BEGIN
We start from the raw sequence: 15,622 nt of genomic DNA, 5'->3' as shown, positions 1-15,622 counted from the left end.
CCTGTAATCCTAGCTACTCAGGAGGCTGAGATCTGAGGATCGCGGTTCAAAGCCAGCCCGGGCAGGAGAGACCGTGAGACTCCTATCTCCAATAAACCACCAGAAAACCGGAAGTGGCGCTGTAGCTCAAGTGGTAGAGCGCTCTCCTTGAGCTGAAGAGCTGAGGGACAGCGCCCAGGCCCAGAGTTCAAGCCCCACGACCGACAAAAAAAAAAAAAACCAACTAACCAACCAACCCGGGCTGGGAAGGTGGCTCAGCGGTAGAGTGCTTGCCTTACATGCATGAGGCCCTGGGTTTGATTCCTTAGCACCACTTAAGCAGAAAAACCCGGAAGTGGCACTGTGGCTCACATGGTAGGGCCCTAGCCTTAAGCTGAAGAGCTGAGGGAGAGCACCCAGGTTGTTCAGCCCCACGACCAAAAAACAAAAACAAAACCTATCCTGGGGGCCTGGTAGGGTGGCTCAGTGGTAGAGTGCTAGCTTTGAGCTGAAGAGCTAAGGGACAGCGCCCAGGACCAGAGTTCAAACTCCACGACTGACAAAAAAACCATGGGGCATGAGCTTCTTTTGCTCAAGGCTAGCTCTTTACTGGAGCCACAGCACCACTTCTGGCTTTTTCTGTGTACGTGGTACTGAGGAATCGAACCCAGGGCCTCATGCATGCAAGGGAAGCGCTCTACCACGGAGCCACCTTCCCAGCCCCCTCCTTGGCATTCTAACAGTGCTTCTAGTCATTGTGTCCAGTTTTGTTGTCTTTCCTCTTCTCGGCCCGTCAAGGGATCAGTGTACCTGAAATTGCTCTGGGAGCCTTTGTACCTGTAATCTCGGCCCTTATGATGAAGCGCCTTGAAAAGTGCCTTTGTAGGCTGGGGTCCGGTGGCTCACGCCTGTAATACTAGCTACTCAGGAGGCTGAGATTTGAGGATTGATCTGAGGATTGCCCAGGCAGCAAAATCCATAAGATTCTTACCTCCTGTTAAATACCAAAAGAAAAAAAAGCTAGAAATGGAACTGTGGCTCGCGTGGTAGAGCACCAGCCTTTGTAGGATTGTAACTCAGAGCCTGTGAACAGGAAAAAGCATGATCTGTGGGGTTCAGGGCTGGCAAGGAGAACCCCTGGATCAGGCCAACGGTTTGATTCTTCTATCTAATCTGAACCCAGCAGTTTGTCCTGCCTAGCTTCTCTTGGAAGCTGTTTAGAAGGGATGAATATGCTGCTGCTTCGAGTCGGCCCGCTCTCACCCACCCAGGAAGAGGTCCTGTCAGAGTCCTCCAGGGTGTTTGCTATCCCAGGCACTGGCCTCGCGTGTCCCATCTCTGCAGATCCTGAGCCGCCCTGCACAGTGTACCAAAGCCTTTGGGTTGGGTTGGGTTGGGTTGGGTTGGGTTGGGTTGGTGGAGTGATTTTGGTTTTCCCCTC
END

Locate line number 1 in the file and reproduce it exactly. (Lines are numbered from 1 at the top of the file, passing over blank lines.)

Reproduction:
We start from the raw sequence: 15,622 nt of genomic DNA, 5'->3' as shown, positions 1-15,622 counted from the left end.